WAUSAU (WAOW) -- Medical student Brigitte Vanle shares research showing physician burnout can be reduced by introducing canine therapy in the workplace.
Vanle currently works as a therapy dog volunteer at Aspirus Wausau Hospital, and sees the impact it has on patients.
"Sometimes they will pick up a dog and say 'this is the best medicine I've had all day' because sometimes all they need is to take a step back," said Vanle.
The medical student's experiences inspired her to partner with Aspirus Wausau, extending the canine therapy sessions to hospital staff to combat physician burnout.
In the US 54% of doctors say they are burned out, 88% are moderately to severely stressed, and 59% wouldn't recommend a career in medicine to their children all according to the Mayo Clinic.
"Healthcare staff are humans as well and their needs to be more tools that enhance well being in the hospital," said Vanle.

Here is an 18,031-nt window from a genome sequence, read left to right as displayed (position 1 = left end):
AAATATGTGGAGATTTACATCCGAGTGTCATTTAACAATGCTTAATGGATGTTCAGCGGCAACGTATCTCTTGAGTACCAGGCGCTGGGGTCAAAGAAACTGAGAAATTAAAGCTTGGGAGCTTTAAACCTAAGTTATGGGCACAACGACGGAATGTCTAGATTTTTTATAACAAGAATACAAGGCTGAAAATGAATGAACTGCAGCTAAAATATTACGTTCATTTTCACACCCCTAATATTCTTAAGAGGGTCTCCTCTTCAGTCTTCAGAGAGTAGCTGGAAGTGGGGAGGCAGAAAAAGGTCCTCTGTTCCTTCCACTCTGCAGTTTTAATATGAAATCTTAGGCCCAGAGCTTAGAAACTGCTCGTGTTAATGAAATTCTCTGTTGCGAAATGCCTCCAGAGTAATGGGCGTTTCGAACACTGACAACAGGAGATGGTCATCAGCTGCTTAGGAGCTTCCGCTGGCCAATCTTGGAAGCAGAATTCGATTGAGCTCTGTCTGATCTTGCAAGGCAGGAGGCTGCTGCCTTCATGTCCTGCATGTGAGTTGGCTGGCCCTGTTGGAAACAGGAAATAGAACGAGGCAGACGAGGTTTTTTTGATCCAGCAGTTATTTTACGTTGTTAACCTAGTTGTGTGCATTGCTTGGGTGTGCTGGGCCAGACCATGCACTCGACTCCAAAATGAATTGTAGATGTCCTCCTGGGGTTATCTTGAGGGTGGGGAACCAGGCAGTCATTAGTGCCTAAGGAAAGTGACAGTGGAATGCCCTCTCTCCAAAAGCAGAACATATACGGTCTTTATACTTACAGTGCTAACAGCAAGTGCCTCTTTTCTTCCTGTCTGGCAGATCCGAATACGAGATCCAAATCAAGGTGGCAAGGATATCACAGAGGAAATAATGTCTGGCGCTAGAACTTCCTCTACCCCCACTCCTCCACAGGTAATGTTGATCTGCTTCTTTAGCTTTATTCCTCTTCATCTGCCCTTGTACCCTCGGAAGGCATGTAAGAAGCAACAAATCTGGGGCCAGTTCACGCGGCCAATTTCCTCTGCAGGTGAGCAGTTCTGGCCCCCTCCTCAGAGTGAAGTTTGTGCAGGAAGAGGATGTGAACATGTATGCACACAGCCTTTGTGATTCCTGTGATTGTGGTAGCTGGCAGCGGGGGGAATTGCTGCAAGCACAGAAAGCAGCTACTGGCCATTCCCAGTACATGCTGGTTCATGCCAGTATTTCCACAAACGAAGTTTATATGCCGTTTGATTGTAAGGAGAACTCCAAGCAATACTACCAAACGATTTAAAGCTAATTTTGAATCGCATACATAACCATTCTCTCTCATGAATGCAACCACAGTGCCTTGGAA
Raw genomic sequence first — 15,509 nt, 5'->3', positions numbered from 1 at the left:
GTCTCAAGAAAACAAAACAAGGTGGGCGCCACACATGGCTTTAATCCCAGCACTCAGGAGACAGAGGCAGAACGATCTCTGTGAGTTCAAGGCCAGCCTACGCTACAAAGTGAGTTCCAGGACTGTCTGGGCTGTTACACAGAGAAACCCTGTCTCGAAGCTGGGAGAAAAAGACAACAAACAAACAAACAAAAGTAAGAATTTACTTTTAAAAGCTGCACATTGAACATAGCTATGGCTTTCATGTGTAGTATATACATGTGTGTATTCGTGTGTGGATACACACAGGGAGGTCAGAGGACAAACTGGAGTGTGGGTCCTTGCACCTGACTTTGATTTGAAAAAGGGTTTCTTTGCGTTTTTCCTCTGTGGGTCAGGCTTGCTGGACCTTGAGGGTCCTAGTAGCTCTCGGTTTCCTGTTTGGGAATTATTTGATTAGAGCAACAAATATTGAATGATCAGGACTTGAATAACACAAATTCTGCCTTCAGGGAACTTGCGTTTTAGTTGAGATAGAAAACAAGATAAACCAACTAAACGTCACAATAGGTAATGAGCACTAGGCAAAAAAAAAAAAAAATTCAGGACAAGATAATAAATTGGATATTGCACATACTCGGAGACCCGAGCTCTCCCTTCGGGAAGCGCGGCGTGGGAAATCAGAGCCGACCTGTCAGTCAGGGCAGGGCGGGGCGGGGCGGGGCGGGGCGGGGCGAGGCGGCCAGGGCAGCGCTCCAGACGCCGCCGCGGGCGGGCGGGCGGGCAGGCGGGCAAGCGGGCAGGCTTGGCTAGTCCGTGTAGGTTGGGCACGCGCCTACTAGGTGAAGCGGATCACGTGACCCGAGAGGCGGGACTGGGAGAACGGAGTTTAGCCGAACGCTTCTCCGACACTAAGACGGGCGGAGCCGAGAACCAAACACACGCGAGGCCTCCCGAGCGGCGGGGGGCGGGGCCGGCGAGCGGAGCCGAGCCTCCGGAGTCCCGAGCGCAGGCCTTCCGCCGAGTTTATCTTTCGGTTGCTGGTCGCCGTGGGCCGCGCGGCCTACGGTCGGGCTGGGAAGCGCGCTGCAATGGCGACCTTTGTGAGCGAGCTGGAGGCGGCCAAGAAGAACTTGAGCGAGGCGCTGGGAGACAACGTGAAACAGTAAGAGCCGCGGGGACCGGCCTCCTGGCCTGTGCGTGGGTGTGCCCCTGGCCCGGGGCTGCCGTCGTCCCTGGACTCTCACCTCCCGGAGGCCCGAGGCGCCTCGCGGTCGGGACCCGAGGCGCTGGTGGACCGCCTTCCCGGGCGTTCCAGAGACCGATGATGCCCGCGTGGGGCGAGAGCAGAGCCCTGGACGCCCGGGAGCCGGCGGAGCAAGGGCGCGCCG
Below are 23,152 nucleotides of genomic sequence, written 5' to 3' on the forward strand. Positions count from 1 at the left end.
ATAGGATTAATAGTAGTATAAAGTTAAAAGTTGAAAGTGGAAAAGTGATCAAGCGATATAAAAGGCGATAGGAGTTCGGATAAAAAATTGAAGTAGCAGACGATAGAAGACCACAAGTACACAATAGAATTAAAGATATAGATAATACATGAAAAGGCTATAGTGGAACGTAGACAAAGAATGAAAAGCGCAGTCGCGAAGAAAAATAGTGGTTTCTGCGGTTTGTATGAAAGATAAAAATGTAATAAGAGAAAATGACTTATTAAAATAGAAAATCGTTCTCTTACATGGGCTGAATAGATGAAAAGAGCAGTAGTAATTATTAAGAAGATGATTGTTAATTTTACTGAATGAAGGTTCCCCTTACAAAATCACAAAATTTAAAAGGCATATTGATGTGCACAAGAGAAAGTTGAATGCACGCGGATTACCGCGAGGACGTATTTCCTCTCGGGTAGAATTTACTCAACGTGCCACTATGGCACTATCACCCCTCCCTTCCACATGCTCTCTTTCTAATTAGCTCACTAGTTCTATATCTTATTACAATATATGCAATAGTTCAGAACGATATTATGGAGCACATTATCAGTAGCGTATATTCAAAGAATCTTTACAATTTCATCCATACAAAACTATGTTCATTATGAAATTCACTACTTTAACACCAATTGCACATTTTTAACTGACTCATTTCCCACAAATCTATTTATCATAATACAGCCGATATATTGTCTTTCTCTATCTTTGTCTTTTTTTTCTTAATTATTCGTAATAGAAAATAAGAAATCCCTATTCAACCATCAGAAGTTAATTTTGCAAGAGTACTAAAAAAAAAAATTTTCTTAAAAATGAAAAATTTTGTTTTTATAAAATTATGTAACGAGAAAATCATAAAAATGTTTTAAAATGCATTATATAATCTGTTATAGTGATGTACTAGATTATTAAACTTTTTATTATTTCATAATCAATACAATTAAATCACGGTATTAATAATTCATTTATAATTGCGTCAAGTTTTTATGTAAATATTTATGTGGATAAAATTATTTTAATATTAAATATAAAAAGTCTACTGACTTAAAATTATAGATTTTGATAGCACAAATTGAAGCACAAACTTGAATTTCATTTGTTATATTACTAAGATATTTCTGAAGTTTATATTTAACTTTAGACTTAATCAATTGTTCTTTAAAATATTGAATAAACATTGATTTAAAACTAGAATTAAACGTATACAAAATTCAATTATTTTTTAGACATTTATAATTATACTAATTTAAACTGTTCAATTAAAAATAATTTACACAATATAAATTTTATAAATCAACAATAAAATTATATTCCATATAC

The pilot program began at Aspirus Wausau a year ago, and Vanle conducted interviews over the course of six months with the participating 61 staff members.
She found participants after a single session with therapy dogs felt more calm, content, relaxed, and it decrease the feeling of burnout.
Vanle's research is part of the 'Physician in the Community' class at Medical College of Wisconsin.
She hopes to inspire other hospitals to consider similar programs to combat physician burnout and to bring awareness to the issue.